Since your pin number can only be sent to your home, you must be able to receive mail or have someone communicate the secret number to you. Check Currency & Exchange Rates In Morocco Although Morocco’s economy is relatively stable, it is a good idea to check the exchange rate before you go. As of October 1 st 2008, the International exchange rates were: US $1 = 9.40 dirhams 100 dirhams = US $15.00 CAD $1 = 7.10 dirhams 100 dirhams = CAD $14.07 € 1= 11.27 dirhams 100 dirhams =€ 8.87 £ 1 = 17.7 dirhams 100 dirham = £ 7.05 To determine the latest exchange rate between your country’s currency and Morocco’s dirham visit http://www.xe.com/ucc/ Currency: Money and Banks In Morocco The unit of currency is the Moroccan Dirham (DH) divided into 100 centimes,
There are 10, 20, 50, 100 and 200 DH notes; 1, 5 and 10 DH coins and 5, 10, 20 and 50 centime coins. You can only obtain Dirhams in Morocco or ( Spain ) and Gibraltar, and can usually change foreign notes on arrival at major sea- and airports. It can be difficult to change travelers’ checks anywhere but a bank.
- Travelers’ cheques incur a 10.70dh commission except at the state-run Bank al-Maghrib.
- Do not change money in the streets, it is illegal.
- The best place to change it is at a bank or approved exchange office (indicated by a golden sign).
- For exchange purposes, the most useful and efficient chain of banks is the BMCE (Banque Marocaine du Commerce Extérieur).
No commission is charged and you will be given a slip which will be required at the end of your stay to change any remaining Dirhams back into the original currency. Post offices will also change cash. You can withdraw money in banks with a credit card and a check book, or directly from a cash dispenser in some large towns.
- Credit cards are generally accepted in major hotels, shops and restaurants, and sometimes even in the souks.
- Many banks give cash advances on credit cards, which can also be used in tourist hotels (but not cheap unclassified ones) and the ATMs of major banks.
- Banking hours are: summer Mon– Fri 8am–2pm; winter Mon– Thurs 8.15–11.30am & 2.15–4.30pm, Fri 8.15–11.15am & 2.45–4.45pm.
During the holy month of Ramadan, banks open Mon– Fri 9am–2pm. Morocco is inexpensive and relatively poor therefore tips can make a lot of difference; it’s customary to tip café waiters a dirham or two. Moroccan Currency Before traveling to Morocco it is important to know how money is exchanged there and what the value of your countries currency is worth.
If you arrive unprepared, it will be easy for shop keepers, taxi drivers and others who deal with tourists on a regular basis to take advantage and not charge you the standard cost for things you will want to purchase during your trip. One way to become familiar with Moroccan money (dirham or DH) before arriving in Morocco is to request an order of dirham from your local bank or check the currency convertor on a major search engine like Google or Yahoo which offers updated daily bank rates.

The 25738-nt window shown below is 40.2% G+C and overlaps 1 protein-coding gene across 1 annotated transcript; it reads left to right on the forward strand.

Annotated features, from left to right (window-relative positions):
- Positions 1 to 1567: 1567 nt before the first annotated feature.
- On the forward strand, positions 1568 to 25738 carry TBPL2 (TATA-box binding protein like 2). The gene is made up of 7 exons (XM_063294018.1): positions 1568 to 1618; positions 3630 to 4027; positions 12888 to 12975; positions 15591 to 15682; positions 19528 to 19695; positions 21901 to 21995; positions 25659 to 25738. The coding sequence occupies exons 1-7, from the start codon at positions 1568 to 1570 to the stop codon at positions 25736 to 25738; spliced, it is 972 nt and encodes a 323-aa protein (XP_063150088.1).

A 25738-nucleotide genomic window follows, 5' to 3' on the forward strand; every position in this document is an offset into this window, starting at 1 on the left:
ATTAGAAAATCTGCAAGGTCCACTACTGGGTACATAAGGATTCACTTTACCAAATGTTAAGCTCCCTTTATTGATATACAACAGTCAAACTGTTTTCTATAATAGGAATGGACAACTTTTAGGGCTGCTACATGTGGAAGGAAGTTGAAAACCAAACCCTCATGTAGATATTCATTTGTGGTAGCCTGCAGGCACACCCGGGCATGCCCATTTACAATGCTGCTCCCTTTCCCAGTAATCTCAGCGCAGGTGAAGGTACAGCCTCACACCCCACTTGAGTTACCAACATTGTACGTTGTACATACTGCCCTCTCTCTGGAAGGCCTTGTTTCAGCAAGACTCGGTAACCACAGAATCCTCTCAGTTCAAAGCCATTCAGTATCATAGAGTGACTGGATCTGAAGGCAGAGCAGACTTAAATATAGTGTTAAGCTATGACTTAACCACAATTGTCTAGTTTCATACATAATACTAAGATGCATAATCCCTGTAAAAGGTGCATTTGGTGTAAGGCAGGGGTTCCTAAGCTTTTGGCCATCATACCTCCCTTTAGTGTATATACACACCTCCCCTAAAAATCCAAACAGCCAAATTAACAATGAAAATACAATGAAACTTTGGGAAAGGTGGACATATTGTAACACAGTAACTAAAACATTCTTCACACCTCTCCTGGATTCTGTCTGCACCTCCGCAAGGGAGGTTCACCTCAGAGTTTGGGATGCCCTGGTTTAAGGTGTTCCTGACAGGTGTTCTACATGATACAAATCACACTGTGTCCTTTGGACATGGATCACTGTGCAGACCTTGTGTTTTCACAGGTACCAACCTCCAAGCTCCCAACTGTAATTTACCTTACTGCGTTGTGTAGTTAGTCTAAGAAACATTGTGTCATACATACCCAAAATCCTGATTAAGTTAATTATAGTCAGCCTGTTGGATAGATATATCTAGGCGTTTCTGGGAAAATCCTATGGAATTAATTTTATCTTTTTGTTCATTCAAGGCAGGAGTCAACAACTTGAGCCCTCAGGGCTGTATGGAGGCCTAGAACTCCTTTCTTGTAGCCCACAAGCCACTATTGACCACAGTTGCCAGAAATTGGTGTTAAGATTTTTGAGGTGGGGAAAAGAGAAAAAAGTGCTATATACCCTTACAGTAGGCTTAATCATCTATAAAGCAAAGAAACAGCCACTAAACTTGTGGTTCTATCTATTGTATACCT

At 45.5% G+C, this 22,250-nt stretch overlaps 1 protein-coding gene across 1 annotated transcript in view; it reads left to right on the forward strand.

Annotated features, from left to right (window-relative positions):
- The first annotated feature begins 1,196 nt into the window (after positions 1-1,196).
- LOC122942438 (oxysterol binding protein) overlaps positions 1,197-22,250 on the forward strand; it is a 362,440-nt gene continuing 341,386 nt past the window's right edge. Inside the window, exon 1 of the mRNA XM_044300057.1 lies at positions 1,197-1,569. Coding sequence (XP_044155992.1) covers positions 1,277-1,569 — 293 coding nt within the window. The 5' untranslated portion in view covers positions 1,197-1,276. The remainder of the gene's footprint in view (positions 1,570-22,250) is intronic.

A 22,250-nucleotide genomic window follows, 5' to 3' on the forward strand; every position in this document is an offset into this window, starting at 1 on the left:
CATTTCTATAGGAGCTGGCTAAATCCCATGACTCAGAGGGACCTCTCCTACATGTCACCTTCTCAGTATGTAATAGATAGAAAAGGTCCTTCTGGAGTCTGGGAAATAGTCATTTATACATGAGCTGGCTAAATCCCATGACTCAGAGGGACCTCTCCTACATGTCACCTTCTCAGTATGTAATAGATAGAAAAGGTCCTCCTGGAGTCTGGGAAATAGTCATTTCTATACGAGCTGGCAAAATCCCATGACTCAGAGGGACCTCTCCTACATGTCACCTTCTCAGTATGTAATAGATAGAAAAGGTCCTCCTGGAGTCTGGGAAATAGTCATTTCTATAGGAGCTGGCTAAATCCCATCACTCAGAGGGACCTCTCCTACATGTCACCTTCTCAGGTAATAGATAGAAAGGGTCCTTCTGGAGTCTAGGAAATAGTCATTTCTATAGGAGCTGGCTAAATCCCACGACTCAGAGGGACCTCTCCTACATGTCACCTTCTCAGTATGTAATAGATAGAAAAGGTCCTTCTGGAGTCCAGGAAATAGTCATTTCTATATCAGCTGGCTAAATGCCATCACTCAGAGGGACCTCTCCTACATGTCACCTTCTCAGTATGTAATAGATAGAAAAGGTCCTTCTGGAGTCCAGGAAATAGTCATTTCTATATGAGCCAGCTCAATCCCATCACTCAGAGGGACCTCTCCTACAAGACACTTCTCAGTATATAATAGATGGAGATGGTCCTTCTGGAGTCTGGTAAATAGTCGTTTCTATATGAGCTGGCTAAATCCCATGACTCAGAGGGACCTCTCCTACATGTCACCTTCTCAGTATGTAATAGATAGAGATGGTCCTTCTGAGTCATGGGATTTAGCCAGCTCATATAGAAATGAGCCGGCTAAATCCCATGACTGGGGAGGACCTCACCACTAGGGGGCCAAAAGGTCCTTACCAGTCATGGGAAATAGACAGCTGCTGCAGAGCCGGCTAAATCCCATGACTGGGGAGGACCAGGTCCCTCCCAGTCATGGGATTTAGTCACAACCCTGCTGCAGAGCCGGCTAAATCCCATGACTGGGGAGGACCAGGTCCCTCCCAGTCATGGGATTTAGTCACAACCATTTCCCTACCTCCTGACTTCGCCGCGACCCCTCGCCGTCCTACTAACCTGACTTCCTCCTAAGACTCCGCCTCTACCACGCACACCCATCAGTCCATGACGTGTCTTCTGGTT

Keep in mind when choosing this route; you will be viewing the rate purchased by the banks not the rate at which you will purchase. The difference is often minimal. You do not need to arrive with Moroccan dirhams because all airports, banks and exchange places in all major cities are open from 8:30am – 4:00pm and there are also ATM machines available.
Is Morocco an African or Arab?
Image source, Reuters In our series of letters from African journalists, Magdi Abdelhadi looks at how football ignited a row about Moroccan identity. It is fair to say that the World Cup in Qatar this year has been defined by controversy like no other tournament before.
From the controversial decision to grant Qatar the privilege of hosting the event despite its poor human rights record to the very last moment when the Emir of Qatar put an Arab cloak on the shoulders of the Argentinian football legend, Lionel Messi, as he was about to lift the trophy on Sunday. But there is one controversy that attracted little or no attention outside North Africa.
It started with the simple question: how do you describe the Moroccan team, the Atlas Lions, which stunned the whole world by its sterling performance – defying the odds to beat heavyweights such as Spain and Portugal? The “first Arab” or “African” team to reach the semi-final? Culturally many Moroccans see themselves more as Arabs than Africans – and some sub-Saharan Africans in Morocco complain that racist attitudes are never far from the surface.
- But comments by Moroccan winger Sofiane Boufal after their World Cup victory over Spain brought the debate about the country’s continental identity to the fore.
- He thanked “all Moroccans all over the world for their support, to all Arab people, and to all Muslim people.